Background: Adolescent girls and Young women (AGYW) in South Africa bear a disproportionate burden of HIV. Community mobilization (CM), defined as community members taking collective action to achieve a common goal, has been found to be associated with increased HIV testing and condom use and has been called a ''critical enabler'' for addressing the HIV epidemic. However, limited research has explored whether CM, or living in a mobilized community, is associated with HIV incidence among AGYW.
Methods: We conducted a longitudinal analysis among 2,533 AGYW (ages 13-21) enrolled in the HPTN 068 cohort in the Agincourt Health and Demographic Surveillance System, South Africa. This analysis includes all participants who lived in 28 villages where we also conducted cross-sectional, population-based surveys among 18-35 year old residents in 2012 and 2014. HPTN 068 participants completed up to five annual visits, receiving an HIV test at each visit (2011-2016). Household-level data were collected from the parent/guardian of each AGYW and census data is collected annually. Mean village-level CM scores were created using a validated CM measure composed of seven components (community social cohesion, social control, collective consciousness, shared concerns, organizations and networks, leadership, and collective action). We used pooled generalized estimating equations with a Poisson distribution to estimate the risk ratios (RR) of incident HIV infection, adjusting for the village-level clustering and key covariates.
Results: There were 177 incident infections over the follow-up period. For every standard deviation increase in village-level CM there was a 14% reduction in HIV incidence (RR: 0.86, 95% CI: 0.74, 0.99, p< 0.05) after adjusting for age, time enrolled in the 068 cohort, education, household assets, and a collated measure of community characteristics (mean community education, proportion of community in highest SES quintile, proportion permanent residents).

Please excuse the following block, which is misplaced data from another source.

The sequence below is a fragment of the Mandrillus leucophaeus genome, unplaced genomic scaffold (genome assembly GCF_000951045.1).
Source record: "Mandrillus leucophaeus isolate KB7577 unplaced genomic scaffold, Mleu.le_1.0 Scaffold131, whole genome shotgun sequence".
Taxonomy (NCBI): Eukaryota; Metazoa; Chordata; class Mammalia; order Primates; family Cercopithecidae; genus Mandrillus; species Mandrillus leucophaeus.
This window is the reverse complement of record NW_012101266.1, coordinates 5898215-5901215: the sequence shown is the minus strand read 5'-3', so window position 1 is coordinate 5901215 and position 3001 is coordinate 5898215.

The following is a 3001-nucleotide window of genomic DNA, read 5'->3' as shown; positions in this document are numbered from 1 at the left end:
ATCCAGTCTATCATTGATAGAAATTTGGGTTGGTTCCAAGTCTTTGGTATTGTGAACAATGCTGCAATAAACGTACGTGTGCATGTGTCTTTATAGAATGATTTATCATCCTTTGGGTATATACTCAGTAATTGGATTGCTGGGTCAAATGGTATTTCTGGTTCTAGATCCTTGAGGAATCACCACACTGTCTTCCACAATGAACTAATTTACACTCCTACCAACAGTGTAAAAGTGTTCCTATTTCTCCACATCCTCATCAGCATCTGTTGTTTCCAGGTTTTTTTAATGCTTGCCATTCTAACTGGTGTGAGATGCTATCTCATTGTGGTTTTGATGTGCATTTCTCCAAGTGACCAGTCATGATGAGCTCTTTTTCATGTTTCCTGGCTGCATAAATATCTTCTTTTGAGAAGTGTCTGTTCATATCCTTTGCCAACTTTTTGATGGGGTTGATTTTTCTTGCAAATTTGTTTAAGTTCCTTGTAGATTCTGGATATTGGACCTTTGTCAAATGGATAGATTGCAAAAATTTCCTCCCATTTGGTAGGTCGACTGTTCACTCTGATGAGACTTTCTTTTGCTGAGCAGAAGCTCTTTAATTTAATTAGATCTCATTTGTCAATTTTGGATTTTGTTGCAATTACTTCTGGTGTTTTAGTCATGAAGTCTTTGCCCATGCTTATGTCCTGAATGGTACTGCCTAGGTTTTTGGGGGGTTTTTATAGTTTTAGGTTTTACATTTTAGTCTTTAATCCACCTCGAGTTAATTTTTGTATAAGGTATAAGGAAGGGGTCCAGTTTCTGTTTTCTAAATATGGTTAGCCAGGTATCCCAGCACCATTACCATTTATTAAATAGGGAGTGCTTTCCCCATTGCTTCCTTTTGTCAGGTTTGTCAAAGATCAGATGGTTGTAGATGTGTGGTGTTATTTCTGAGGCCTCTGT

Conclusions: These results support that living in a mobilized community, where communities work collectively and organize to address community welfare, can reduce AGYW''s risk of HIV acquisition. Community mobilization efforts may be an important component in HIV prevention programs for AGYW.

CharacteristicsUnadjusted RR (95% CI)Adjusted aRR (95% CI)
Age at baseline1.21 (1.11, 1.31)***1.18 (1.11, 1.26)***
Time in study (2nd follow-up)1.27 (0.74, 2.18)1.08 (0.61, 1.93)
Time in study (3rd follow-up)1.68 (0.95, 2.96)1.55 (0.93, 2.57)
Time in study (4th follow-up)4.17 (2.87, 6.05)***2.98 (2.01, 4.41)***
Enrolled in school or graduated high school0.23 (0.14, 0.38)***0.52 (0.33, 0.82)**
Household assets1.02 (1.00, 1.05)*1.01 (0.98, 1.03)
Community mobilization0.79 (0.67, 0.92)**0.86 (0.74, 0.99)*
Community characteristics1.12 (1.03, 1.22)**1.08 (0.99, 1.17)
* p<.05; ** p<.01; ***p<0.001
[Unadjusted and Adjusted Risk Ratios (RR) of incident HIV among young women enrolled in HPTN 068 (N=2,533)]